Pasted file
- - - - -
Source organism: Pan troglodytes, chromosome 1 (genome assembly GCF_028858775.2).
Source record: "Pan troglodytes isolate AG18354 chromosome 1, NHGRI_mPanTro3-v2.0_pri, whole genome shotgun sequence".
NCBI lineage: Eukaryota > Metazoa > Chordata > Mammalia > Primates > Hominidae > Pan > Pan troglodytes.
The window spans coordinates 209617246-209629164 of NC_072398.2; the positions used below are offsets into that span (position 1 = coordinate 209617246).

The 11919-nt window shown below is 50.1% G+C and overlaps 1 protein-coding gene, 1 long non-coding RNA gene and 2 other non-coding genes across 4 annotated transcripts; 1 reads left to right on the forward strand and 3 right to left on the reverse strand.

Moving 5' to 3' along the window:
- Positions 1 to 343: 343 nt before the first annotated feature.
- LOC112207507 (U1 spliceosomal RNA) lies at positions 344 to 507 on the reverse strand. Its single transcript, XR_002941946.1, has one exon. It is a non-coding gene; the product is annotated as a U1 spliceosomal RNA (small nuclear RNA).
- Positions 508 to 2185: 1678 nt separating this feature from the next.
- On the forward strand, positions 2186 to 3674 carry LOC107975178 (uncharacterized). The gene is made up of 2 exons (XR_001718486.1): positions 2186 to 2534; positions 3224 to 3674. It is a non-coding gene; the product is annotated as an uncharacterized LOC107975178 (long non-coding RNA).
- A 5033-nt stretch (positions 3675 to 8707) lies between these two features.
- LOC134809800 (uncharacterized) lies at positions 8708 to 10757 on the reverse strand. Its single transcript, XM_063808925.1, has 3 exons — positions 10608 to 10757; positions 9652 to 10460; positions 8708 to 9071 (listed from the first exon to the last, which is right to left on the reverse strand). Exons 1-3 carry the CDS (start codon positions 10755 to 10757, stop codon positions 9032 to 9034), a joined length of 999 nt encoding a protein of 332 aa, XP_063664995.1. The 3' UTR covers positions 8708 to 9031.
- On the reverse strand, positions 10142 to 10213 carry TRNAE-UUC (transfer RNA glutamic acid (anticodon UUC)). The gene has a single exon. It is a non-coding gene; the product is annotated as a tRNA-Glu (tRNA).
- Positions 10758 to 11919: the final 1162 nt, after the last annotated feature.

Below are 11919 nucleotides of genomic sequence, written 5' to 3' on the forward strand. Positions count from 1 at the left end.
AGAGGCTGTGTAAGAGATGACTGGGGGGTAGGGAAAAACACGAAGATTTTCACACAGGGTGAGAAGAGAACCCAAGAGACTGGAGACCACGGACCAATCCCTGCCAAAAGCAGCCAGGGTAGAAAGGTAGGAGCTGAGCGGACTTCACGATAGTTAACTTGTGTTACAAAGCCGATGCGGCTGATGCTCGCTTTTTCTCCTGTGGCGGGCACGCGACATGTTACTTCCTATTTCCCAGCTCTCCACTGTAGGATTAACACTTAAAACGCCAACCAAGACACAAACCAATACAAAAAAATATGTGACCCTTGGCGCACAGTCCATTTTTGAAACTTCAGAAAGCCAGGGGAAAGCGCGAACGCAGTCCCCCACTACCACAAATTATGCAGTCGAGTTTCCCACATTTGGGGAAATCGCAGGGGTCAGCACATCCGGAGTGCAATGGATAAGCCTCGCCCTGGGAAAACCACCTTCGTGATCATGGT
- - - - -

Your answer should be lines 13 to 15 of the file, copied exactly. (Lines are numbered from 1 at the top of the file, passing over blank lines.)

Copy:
- On the reverse strand, positions 10142 to 10213 carry TRNAE-UUC (transfer RNA glutamic acid (anticodon UUC)). The gene has a single exon. It is a non-coding gene; the product is annotated as a tRNA-Glu (tRNA).
- Positions 10758 to 11919: the final 1162 nt, after the last annotated feature.

Below are 11919 nucleotides of genomic sequence, written 5' to 3' on the forward strand. Positions count from 1 at the left end.